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I'm trying to find a way to accurately determine whether all the hardware on some system has a valid driver installed either via a kernel module or built-in to the kernel.

I'm working with RHEL 5.5 on a Dell Optiplex 990.

I know that lspci is a good starting point, but it's not reliable because it could be manually updated and new drivers don't always update it. I know that I can look look at /lib/modules/$(uname -r)/modules.pcimap to find out whether there is a driver module for the device base on the ID, but what about built-in drivers? I've installed a new kernel and I'm trying to find out whether the built-in agpgart-intel module supports the host bridge with vendor:device ID 8086:0100.

Also, is there a proper procedure for updating the pci.ids list when updating the kernel? I know I could just update everything using update-pciids or by downloading the list from the internet, but doesn't it make more sense to only include IDs supported by the current install?

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That's not exactly what you're looking for so I don't post it as an answer but it could be of some help: kmuto.jp/debian/hcl. (I didn't notice before but it uses a quite old PCI map) – lgeorget Apr 27 '13 at 2:24
Thanks, but yea, that doesn't really give me anything I don't already know. – deuberger Apr 29 '13 at 15:13
maybe ls /sys/bus/pci/devices/*/driver -l? – Alex Oct 16 '13 at 23:02
What if a device has a driver, but the driver is a piece of crap that crashes the system? Is that a "valid" driver or not? What is "valid?" What if the driver is incomplete? E.g. mouse driver that doesn't report button clicks? Is that "valid?". How about devices connected through other devices? Suppose I have a valid driver for a USB-Serial converter, but nothing is handling the temperature sensor on the other end? – Kaz Jul 12 '15 at 17:37
Speaking of USB, do you care whether there is a driver for, say, handling an audio device that happens to be plugged into a port? – Kaz Jul 12 '15 at 18:15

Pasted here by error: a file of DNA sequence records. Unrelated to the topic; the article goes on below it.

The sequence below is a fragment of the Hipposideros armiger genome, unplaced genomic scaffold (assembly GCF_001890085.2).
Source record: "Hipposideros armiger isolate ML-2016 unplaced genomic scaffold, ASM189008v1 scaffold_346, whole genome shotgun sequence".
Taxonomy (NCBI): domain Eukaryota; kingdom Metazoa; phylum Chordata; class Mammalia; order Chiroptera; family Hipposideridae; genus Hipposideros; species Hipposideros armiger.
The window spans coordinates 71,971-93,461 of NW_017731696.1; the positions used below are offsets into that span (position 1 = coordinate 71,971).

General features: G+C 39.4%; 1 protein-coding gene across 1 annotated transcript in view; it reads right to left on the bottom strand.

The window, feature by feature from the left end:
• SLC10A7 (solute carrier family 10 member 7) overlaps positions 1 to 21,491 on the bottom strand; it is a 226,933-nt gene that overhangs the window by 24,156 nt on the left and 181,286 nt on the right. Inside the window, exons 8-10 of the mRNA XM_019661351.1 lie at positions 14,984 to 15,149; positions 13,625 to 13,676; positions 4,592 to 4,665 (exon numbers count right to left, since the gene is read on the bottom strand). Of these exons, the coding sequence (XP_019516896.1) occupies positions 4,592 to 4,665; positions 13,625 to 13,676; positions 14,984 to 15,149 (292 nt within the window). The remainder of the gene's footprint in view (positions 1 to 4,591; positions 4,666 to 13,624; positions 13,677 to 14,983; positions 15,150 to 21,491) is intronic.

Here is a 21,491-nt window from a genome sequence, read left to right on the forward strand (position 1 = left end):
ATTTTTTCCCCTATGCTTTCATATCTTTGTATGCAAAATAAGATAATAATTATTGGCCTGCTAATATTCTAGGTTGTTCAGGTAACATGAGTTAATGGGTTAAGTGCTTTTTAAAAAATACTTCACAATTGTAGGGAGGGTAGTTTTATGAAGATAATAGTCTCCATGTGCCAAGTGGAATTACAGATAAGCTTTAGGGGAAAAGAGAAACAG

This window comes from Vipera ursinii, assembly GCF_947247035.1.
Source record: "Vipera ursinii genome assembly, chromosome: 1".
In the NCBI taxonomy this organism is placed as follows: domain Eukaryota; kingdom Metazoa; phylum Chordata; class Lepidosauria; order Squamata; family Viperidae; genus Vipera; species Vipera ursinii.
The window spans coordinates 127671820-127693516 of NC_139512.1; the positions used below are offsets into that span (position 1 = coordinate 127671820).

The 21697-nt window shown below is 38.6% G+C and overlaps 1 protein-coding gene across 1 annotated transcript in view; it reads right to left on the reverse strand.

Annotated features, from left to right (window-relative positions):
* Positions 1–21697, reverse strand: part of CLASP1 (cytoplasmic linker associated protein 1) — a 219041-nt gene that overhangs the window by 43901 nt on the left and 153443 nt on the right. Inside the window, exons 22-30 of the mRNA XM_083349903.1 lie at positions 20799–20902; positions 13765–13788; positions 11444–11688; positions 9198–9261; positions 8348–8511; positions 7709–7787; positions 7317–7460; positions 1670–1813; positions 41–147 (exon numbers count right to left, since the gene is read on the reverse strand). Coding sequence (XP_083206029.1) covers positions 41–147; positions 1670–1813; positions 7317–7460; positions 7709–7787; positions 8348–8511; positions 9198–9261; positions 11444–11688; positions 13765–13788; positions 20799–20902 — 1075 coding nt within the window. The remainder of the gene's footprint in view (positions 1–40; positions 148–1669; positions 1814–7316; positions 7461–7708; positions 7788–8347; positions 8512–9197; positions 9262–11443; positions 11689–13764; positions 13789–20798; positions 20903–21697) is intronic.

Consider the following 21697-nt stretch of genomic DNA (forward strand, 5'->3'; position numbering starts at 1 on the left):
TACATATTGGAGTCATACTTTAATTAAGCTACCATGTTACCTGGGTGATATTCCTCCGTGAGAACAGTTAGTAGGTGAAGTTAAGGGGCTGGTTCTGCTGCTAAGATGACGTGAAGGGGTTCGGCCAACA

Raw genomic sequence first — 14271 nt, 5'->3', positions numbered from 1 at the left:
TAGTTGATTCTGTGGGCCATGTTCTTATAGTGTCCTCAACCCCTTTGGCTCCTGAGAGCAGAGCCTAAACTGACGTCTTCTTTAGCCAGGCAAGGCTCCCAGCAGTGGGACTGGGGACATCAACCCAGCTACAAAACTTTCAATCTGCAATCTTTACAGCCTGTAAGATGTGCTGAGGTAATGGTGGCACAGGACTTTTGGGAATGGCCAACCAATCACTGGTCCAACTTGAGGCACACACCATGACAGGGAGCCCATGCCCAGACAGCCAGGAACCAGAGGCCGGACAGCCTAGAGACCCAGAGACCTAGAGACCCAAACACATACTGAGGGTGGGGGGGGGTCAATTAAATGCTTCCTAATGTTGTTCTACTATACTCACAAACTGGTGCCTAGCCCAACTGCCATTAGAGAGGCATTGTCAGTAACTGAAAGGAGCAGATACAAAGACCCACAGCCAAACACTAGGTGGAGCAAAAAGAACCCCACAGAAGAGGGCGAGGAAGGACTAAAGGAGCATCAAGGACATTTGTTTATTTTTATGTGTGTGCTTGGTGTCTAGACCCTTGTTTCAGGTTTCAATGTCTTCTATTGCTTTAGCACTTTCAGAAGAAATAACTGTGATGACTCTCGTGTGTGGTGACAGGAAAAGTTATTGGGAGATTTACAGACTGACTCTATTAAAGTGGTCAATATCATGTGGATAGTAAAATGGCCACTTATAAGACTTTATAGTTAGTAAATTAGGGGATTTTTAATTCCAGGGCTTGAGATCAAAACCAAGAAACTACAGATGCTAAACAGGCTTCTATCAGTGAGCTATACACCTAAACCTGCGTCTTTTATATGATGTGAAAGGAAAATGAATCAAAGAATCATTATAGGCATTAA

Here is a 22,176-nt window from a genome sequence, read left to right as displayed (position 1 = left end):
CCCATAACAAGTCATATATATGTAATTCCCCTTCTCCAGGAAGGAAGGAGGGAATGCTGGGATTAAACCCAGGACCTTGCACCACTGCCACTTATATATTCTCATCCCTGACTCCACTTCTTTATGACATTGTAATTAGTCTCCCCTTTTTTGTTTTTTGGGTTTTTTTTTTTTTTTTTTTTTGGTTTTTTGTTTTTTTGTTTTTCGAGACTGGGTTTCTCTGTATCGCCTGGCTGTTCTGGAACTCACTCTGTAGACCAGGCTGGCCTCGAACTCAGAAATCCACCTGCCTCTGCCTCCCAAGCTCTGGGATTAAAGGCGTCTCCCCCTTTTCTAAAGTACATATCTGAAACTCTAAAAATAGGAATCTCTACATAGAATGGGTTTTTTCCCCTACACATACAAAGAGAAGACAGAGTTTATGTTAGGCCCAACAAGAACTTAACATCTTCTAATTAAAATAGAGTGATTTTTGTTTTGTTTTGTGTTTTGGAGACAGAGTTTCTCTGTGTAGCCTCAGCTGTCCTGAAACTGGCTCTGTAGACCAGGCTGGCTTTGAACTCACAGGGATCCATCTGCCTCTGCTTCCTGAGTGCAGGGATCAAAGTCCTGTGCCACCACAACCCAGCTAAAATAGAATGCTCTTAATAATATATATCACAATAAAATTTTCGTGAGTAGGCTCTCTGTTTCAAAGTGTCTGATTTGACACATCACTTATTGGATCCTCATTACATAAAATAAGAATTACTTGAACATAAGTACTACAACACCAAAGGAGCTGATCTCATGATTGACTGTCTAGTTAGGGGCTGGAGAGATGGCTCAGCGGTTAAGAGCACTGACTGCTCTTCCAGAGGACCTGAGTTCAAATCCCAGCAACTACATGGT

If you know the Kbuild symbols for the desired drivers, you can check /proc/config.gz or any other source of kernel configuration available (distributions usually place config in /boot alongside the kernel, or you could extract the config from the kernel with scripts/extract-ikconfig from the kernel source tree - provided the configuration was compiled into the kernel of course).

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I might be misunderstanding, but I don't think that's what I'm looking for. The config will tell me whether a particular driver is built in, but not whether that driver supports the particular PCI ID that I need a driver for. Is that right? – deuberger Sep 17 '13 at 16:19
Yes, for that you have to look into the sources and/or documentation, I'm afraid. – peterph Sep 17 '13 at 17:28

You'd have to look up the devices listed for the machine against a list of devices supported by RHEL. Yes, there might be ones that happen to work but nobody has bothered to check/certify they work.

Be careful, sometimes devices with similar names (e.g. some Ethernet card called like SC-423+ was a completely different beast than the superficially identical SC-423; and once we got bitten by cards with the exact same model number that were quite different). And the other way around, completely different devices from separate providers were built on the same pieces. But also so that manufacturer A was rock solid, while B was flaky as hell.

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